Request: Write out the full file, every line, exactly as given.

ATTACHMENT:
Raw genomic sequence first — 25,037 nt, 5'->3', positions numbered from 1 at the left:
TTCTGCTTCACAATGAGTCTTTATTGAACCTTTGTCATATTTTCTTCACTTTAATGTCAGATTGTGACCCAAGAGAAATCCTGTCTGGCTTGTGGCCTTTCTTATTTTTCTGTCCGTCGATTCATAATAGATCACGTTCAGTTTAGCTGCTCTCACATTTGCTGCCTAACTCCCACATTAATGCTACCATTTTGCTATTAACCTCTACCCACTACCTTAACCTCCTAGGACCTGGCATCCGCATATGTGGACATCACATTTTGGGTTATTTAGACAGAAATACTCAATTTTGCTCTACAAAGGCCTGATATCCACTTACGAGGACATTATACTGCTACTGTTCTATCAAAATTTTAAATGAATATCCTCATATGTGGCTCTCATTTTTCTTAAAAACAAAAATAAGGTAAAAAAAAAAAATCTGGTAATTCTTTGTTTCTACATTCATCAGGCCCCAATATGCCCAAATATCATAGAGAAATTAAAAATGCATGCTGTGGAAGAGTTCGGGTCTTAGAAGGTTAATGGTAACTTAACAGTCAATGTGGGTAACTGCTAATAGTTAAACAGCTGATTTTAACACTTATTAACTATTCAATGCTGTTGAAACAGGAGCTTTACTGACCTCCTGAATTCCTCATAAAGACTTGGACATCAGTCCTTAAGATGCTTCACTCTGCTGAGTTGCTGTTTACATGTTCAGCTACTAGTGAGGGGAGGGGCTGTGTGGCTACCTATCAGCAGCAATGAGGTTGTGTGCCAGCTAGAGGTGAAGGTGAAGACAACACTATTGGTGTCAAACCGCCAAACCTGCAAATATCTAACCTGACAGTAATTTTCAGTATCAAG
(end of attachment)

Raw genomic sequence first — 25,037 nt, 5'->3', positions numbered from 1 at the left:
TTCTGCTTCACAATGAGTCTTTATTGAACCTTTGTCATATTTTCTTCACTTTAATGTCAGATTGTGACCCAAGAGAAATCCTGTCTGGCTTGTGGCCTTTCTTATTTTTCTGTCCGTCGATTCATAATAGATCACGTTCAGTTTAGCTGCTCTCACATTTGCTGCCTAACTCCCACATTAATGCTACCATTTTGCTATTAACCTCTACCCACTACCTTAACCTCCTAGGACCTGGCATCCGCATATGTGGACATCACATTTTGGGTTATTTAGACAGAAATACTCAATTTTGCTCTACAAAGGCCTGATATCCACTTACGAGGACATTATACTGCTACTGTTCTATCAAAATTTTAAATGAATATCCTCATATGTGGCTCTCATTTTTCTTAAAAACAAAAATAAGGTAAAAAAAAAAAATCTGGTAATTCTTTGTTTCTACATTCATCAGGCCCCAATATGCCCAAATATCATAGAGAAATTAAAAATGCATGCTGTGGAAGAGTTCGGGTCTTAGAAGGTTAATGGTAACTTAACAGTCAATGTGGGTAACTGCTAATAGTTAAACAGCTGATTTTAACACTTATTAACTATTCAATGCTGTTGAAACAGGAGCTTTACTGACCTCCTGAATTCCTCATAAAGACTTGGACATCAGTCCTTAAGATGCTTCACTCTGCTGAGTTGCTGTTTACATGTTCAGCTACTAGTGAGGGGAGGGGCTGTGTGGCTACCTATCAGCAGCAATGAGGTTGTGTGCCAGCTAGAGGTGAAGGTGAAGACAACACTATTGGTGTCAAACCGCCAAACCTGCAAATATCTAACCTGACAGTAATTTTCAGTATCAAG